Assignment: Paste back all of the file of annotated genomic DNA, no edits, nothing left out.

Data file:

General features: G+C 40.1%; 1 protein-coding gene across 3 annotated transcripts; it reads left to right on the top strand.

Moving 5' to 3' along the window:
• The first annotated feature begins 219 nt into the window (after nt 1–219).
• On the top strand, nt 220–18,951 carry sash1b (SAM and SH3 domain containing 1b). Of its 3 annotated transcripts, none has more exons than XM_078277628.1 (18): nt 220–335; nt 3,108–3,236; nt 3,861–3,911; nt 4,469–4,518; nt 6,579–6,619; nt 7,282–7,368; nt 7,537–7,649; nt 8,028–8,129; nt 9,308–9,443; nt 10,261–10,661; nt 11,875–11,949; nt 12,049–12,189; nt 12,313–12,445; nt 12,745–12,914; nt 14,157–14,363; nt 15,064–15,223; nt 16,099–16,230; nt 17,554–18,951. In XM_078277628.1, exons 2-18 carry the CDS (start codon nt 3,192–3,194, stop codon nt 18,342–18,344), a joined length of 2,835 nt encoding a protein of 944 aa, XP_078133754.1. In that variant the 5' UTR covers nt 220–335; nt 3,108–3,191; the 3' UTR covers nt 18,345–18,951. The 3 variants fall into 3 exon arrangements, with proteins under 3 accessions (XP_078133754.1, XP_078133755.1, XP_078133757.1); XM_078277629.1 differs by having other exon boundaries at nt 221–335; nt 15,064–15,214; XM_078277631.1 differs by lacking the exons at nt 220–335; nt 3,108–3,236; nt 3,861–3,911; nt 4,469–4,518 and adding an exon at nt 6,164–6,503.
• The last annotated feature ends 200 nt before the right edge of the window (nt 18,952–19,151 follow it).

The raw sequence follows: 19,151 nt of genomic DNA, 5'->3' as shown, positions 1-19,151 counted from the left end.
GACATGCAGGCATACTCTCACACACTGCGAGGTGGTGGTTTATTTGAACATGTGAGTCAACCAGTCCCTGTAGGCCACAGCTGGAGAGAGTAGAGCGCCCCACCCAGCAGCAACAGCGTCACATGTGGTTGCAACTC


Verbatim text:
General features: G+C 40.1%; 1 protein-coding gene across 3 annotated transcripts; it reads left to right on the top strand.

Moving 5' to 3' along the window:
• The first annotated feature begins 219 nt into the window (after nt 1–219).
• On the top strand, nt 220–18,951 carry sash1b (SAM and SH3 domain containing 1b). Of its 3 annotated transcripts, none has more exons than XM_078277628.1 (18): nt 220–335; nt 3,108–3,236; nt 3,861–3,911; nt 4,469–4,518; nt 6,579–6,619; nt 7,282–7,368; nt 7,537–7,649; nt 8,028–8,129; nt 9,308–9,443; nt 10,261–10,661; nt 11,875–11,949; nt 12,049–12,189; nt 12,313–12,445; nt 12,745–12,914; nt 14,157–14,363; nt 15,064–15,223; nt 16,099–16,230; nt 17,554–18,951. In XM_078277628.1, exons 2-18 carry the CDS (start codon nt 3,192–3,194, stop codon nt 18,342–18,344), a joined length of 2,835 nt encoding a protein of 944 aa, XP_078133754.1. In that variant the 5' UTR covers nt 220–335; nt 3,108–3,191; the 3' UTR covers nt 18,345–18,951. The 3 variants fall into 3 exon arrangements, with proteins under 3 accessions (XP_078133754.1, XP_078133755.1, XP_078133757.1); XM_078277629.1 differs by having other exon boundaries at nt 221–335; nt 15,064–15,214; XM_078277631.1 differs by lacking the exons at nt 220–335; nt 3,108–3,236; nt 3,861–3,911; nt 4,469–4,518 and adding an exon at nt 6,164–6,503.
• The last annotated feature ends 200 nt before the right edge of the window (nt 18,952–19,151 follow it).

The raw sequence follows: 19,151 nt of genomic DNA, 5'->3' as shown, positions 1-19,151 counted from the left end.
GACATGCAGGCATACTCTCACACACTGCGAGGTGGTGGTTTATTTGAACATGTGAGTCAACCAGTCCCTGTAGGCCACAGCTGGAGAGAGTAGAGCGCCCCACCCAGCAGCAACAGCGTCACATGTGGTTGCAACTC